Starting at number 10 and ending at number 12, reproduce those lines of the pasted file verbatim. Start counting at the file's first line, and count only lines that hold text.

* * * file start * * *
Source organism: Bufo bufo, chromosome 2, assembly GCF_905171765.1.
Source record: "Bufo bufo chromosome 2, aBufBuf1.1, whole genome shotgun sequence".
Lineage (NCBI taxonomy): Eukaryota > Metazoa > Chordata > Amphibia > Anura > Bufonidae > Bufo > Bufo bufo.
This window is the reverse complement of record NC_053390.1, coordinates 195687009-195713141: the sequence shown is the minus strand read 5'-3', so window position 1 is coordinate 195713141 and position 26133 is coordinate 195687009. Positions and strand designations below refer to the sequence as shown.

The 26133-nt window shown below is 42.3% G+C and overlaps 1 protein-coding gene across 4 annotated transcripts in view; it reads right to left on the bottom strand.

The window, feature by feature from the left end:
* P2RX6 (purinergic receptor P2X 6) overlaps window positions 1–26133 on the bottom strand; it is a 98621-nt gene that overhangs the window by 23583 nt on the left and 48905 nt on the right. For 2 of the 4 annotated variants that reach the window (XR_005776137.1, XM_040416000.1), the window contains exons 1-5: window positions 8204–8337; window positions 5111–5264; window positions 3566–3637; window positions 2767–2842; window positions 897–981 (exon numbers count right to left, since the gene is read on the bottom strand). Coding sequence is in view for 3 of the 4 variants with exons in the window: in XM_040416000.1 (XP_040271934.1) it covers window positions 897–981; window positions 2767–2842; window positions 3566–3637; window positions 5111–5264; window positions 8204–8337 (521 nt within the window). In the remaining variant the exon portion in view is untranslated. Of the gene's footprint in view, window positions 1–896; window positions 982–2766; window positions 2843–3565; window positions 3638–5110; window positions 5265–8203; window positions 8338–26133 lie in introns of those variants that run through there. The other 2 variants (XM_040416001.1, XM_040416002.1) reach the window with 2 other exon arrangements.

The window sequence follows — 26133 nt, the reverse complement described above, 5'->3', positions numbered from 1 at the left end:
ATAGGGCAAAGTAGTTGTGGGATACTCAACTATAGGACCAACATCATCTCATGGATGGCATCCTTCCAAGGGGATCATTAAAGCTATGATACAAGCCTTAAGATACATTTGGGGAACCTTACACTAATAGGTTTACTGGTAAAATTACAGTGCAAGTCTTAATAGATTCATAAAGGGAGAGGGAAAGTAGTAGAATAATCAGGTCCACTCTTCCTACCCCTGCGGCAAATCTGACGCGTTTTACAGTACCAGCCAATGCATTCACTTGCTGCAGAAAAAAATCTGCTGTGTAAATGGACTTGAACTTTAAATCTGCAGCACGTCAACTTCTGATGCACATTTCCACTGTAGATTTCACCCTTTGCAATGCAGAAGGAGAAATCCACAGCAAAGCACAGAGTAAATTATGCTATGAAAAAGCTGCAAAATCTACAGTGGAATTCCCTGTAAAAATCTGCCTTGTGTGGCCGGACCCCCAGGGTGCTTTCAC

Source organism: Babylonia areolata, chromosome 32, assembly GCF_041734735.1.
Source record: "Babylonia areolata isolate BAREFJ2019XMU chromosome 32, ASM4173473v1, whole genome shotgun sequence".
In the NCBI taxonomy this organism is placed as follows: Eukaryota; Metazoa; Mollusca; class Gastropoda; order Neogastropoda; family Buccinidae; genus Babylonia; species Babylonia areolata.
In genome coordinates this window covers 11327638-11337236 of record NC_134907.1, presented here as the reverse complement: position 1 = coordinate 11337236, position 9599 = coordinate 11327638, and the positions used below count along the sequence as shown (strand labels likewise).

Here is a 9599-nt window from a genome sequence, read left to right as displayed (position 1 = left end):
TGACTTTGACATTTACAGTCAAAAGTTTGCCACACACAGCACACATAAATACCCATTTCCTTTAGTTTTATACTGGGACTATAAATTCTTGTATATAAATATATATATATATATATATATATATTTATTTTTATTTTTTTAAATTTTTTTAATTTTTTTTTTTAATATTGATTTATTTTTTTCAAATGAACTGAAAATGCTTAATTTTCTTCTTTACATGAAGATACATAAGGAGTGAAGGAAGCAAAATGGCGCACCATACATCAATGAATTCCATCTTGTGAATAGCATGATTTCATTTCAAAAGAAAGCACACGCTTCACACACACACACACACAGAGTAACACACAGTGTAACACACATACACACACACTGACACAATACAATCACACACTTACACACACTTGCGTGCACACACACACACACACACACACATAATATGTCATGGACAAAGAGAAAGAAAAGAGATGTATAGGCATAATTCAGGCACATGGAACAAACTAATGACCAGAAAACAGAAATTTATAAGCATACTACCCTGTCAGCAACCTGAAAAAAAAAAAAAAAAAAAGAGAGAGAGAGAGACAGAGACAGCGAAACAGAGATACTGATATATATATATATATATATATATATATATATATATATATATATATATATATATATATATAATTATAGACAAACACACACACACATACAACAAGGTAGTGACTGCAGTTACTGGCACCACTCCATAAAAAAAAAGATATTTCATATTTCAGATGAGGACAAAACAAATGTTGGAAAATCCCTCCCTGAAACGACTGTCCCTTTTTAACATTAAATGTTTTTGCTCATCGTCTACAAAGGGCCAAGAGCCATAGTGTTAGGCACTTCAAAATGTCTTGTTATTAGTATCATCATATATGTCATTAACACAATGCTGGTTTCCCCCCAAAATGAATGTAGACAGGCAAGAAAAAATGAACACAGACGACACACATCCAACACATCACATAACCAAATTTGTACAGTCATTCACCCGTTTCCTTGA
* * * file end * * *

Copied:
Source organism: Babylonia areolata, chromosome 32, assembly GCF_041734735.1.
Source record: "Babylonia areolata isolate BAREFJ2019XMU chromosome 32, ASM4173473v1, whole genome shotgun sequence".
In the NCBI taxonomy this organism is placed as follows: Eukaryota; Metazoa; Mollusca; class Gastropoda; order Neogastropoda; family Buccinidae; genus Babylonia; species Babylonia areolata.